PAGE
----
Jerry Lewis, who rose to fame as part of the comedy team Martin & Lewis in the '50s, became a slapstick solo star in the '60s and went on to become a film auteur, has died at 91.
Lewis died at home in Las Vegas.
Lewis was born in Newark, New Jersey, in 1926. His father was a Vaudeville emcee and his mother a professional pianist for a radio station. His own career was launched in the 1950s when he, along with crooner and comic Dean Martin, was part of the Martin & Lewis comedy team. The duo was a phenomenon in nightclubs and on the radio, including on their The Martin and Lewis Show (1949-1953). They made many early-TV appearances, beginning with their live-TV debut on Toast of the Town on June 20, 1948.
The team's popularity led to appearances in the films My Friend Irma (1949) and My Friend Irma Goes West (1950), and ultimately their debut as leads in At War with the Army (1950). Over the next several years, they made a total of 16 Martin & Lewis films, always featuring Lewis as the slapstick star and Martin as his unflappable straight man.
The men dissolved their partnership acrimoniously in 1956, making very few public appearances together afterward until a
thawing in the '80s, when Lewis sang happy birthday to Martin at Martin's final public appearance before his death.
In the late '50s, Lewis continued as a popular live act, cut comedy albums and made several hit comedy films on his own, including Rock-A-Bye Baby (1958; his song of the same name sold 4 million copies) and The Geisha Boy (1958).
The first film Lewis produced, The Bellboy (1960), became a comedy classic, as did his CinderFella (1960) and The Nutty Professor (1963), the latter of which he also produced, directed and co-wrote.
Lewis had been one of the last surviving stars to appear in the beloved caper It's a Mad, Mad, Mad, Mad World (1963), and he also scored with 1964's The Disorderly Orderly.
Many U.S. critics considered Lewis's output to be mainstream schlock, but he achieved auteur status in some circles, and it was often joked that “they love him in France.” ...
Infamously, Lewis starred in and directed The Day the Clown Cried in 1972, a drama set in a concentration camp in Nazi Germany. Whether due to legal wrangling or Lewis' dissatisfaction with the end result, it was never released. A copy rests with the Library of Congress, but can not be made available publicly until 2025. It was among 14 feature films he directed.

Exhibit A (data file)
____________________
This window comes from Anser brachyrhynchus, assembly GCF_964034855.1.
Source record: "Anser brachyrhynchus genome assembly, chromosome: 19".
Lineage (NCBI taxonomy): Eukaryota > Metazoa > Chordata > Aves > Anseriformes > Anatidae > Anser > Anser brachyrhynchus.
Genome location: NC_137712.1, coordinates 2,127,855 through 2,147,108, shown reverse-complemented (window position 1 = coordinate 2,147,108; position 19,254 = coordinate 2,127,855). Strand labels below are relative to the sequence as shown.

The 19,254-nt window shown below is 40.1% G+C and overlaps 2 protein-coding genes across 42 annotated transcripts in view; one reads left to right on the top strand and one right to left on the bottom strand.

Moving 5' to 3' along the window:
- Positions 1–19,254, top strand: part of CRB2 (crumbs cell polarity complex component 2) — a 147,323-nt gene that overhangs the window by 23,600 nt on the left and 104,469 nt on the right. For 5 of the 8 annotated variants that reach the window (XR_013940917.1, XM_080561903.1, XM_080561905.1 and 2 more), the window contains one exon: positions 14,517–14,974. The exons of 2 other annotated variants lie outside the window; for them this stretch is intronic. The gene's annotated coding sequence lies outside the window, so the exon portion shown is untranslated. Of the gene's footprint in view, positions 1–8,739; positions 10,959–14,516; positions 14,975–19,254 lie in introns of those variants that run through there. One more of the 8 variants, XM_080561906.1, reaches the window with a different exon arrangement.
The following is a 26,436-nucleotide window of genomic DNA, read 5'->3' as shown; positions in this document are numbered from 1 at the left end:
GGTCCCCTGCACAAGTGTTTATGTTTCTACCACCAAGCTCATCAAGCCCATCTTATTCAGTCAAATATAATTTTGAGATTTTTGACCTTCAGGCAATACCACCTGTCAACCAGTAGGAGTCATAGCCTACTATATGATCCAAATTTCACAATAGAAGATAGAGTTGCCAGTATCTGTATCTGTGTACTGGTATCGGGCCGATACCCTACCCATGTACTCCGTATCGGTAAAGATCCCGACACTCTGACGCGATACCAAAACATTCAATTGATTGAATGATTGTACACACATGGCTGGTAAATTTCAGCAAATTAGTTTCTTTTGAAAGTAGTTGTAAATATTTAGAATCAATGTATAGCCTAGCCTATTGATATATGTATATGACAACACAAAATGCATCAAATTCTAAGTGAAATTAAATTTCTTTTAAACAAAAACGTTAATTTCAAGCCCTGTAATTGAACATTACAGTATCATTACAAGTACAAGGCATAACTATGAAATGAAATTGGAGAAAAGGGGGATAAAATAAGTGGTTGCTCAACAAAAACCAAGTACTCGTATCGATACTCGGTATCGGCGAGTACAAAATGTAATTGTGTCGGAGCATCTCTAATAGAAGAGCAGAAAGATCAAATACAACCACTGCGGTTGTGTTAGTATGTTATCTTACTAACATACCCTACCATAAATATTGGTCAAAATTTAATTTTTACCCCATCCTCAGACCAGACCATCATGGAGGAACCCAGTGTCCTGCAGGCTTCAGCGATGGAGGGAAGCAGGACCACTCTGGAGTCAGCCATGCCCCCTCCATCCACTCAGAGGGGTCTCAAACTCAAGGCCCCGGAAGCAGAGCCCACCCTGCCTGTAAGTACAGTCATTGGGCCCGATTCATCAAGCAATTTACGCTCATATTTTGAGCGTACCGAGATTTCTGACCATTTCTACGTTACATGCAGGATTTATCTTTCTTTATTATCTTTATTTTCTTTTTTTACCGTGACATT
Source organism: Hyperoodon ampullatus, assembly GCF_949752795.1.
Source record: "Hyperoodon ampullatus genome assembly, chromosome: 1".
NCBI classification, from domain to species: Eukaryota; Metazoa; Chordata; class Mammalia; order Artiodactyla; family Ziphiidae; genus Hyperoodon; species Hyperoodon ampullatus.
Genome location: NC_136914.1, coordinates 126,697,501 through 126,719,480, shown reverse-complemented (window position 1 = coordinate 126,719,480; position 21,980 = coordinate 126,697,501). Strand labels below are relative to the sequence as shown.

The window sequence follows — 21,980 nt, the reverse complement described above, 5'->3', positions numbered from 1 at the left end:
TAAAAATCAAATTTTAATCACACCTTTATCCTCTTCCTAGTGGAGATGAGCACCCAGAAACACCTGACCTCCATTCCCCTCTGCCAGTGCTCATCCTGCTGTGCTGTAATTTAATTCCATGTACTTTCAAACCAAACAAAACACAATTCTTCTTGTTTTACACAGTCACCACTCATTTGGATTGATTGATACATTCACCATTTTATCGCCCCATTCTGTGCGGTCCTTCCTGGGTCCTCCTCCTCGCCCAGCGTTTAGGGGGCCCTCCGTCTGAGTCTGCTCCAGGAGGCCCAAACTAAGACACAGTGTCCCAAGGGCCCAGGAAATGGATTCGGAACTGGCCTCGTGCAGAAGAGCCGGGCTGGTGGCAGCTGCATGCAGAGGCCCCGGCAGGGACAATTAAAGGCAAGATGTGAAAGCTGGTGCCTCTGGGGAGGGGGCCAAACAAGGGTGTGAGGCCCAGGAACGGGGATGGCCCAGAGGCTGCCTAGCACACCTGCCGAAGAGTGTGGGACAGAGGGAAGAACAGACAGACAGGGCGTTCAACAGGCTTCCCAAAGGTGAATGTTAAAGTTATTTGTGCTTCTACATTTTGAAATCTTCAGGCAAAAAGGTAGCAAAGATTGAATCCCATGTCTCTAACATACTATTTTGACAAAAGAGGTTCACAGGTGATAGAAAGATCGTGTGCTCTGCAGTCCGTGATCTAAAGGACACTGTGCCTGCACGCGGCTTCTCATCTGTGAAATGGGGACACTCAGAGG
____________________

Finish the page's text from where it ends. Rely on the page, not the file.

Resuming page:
His film career sank, but he continued making sporadic TV and movie appearances.
In the '80s, Lewis made a brief resurgence on the silver screen, directing and starring in the financially successful comedy Hardly Working (1981) before tackling the title role in Martin Scorsese's critically acclaimed The King of Comedy, a 1983 film that prefigured our culture's obsession with celebrity, the rise of stalkers and the birth of reality TV. The film contains Lewis' most highly regarded performance, as a jaded comedy legend who is held hostage by a fame-seeking sycophant and a deranged fan.
Since then, Lewis had continued performing, albeit less prolifically. For my money, The King of Comedy eclipses anything else he ever did; I find most of his stuff remarkably dated. Even as a kid, I wasn't too impressed. As an adult, I wasn't impressed with stories of his personal demeanor, nor were his political leanings up my alley — he was angry that people criticized Bush, but criticized President Obama, was anti-immigration and supported Trump.
His last big media hit came in December, when he granted an unbelievably grumpy interview to THR in honor of being an entertainer working past the age of 90.